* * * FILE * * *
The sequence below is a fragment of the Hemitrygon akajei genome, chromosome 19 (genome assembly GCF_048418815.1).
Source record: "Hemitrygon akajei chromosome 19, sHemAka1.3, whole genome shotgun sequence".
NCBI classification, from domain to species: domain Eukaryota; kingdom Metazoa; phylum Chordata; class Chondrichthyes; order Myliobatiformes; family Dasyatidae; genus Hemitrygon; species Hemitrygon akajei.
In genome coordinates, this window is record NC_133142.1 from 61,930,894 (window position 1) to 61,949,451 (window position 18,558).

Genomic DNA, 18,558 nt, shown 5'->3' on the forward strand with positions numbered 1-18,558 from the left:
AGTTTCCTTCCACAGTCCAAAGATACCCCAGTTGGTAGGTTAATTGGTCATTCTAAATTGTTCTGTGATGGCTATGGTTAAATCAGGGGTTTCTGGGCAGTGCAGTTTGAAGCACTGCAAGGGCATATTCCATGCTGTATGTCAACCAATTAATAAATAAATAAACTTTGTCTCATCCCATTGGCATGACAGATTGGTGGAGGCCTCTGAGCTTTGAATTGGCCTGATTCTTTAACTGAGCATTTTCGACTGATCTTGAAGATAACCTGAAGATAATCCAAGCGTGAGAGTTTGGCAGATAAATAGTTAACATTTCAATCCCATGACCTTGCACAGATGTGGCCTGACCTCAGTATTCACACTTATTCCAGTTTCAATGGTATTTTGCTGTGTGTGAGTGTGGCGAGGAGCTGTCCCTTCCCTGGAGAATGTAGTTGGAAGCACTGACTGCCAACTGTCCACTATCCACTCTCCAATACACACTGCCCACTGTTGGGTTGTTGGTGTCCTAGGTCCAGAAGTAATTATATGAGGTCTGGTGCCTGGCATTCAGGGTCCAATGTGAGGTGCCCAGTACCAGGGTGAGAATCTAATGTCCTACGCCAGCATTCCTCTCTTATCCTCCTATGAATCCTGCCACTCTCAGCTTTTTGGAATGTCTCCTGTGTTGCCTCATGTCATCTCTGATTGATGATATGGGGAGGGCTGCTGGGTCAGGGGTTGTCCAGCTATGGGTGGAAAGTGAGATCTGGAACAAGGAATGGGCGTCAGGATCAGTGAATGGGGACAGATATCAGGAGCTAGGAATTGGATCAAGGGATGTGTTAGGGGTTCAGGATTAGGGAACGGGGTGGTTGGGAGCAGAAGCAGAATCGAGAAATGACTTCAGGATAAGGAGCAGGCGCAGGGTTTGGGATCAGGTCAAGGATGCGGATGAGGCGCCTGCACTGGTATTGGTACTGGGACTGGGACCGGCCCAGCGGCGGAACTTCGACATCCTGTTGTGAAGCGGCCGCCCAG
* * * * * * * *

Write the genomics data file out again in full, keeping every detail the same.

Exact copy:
The sequence below is a fragment of the Hemitrygon akajei genome, chromosome 19 (genome assembly GCF_048418815.1).
Source record: "Hemitrygon akajei chromosome 19, sHemAka1.3, whole genome shotgun sequence".
NCBI classification, from domain to species: domain Eukaryota; kingdom Metazoa; phylum Chordata; class Chondrichthyes; order Myliobatiformes; family Dasyatidae; genus Hemitrygon; species Hemitrygon akajei.
In genome coordinates, this window is record NC_133142.1 from 61,930,894 (window position 1) to 61,949,451 (window position 18,558).

Genomic DNA, 18,558 nt, shown 5'->3' on the forward strand with positions numbered 1-18,558 from the left:
AGTTTCCTTCCACAGTCCAAAGATACCCCAGTTGGTAGGTTAATTGGTCATTCTAAATTGTTCTGTGATGGCTATGGTTAAATCAGGGGTTTCTGGGCAGTGCAGTTTGAAGCACTGCAAGGGCATATTCCATGCTGTATGTCAACCAATTAATAAATAAATAAACTTTGTCTCATCCCATTGGCATGACAGATTGGTGGAGGCCTCTGAGCTTTGAATTGGCCTGATTCTTTAACTGAGCATTTTCGACTGATCTTGAAGATAACCTGAAGATAATCCAAGCGTGAGAGTTTGGCAGATAAATAGTTAACATTTCAATCCCATGACCTTGCACAGATGTGGCCTGACCTCAGTATTCACACTTATTCCAGTTTCAATGGTATTTTGCTGTGTGTGAGTGTGGCGAGGAGCTGTCCCTTCCCTGGAGAATGTAGTTGGAAGCACTGACTGCCAACTGTCCACTATCCACTCTCCAATACACACTGCCCACTGTTGGGTTGTTGGTGTCCTAGGTCCAGAAGTAATTATATGAGGTCTGGTGCCTGGCATTCAGGGTCCAATGTGAGGTGCCCAGTACCAGGGTGAGAATCTAATGTCCTACGCCAGCATTCCTCTCTTATCCTCCTATGAATCCTGCCACTCTCAGCTTTTTGGAATGTCTCCTGTGTTGCCTCATGTCATCTCTGATTGATGATATGGGGAGGGCTGCTGGGTCAGGGGTTGTCCAGCTATGGGTGGAAAGTGAGATCTGGAACAAGGAATGGGCGTCAGGATCAGTGAATGGGGACAGATATCAGGAGCTAGGAATTGGATCAAGGGATGTGTTAGGGGTTCAGGATTAGGGAACGGGGTGGTTGGGAGCAGAAGCAGAATCGAGAAATGACTTCAGGATAAGGAGCAGGCGCAGGGTTTGGGATCAGGTCAAGGATGCGGATGAGGCGCCTGCACTGGTATTGGTACTGGGACTGGGACCGGCCCAGCGGCGGAACTTCGACATCCTGTTGTGAAGCGGCCGCCCAG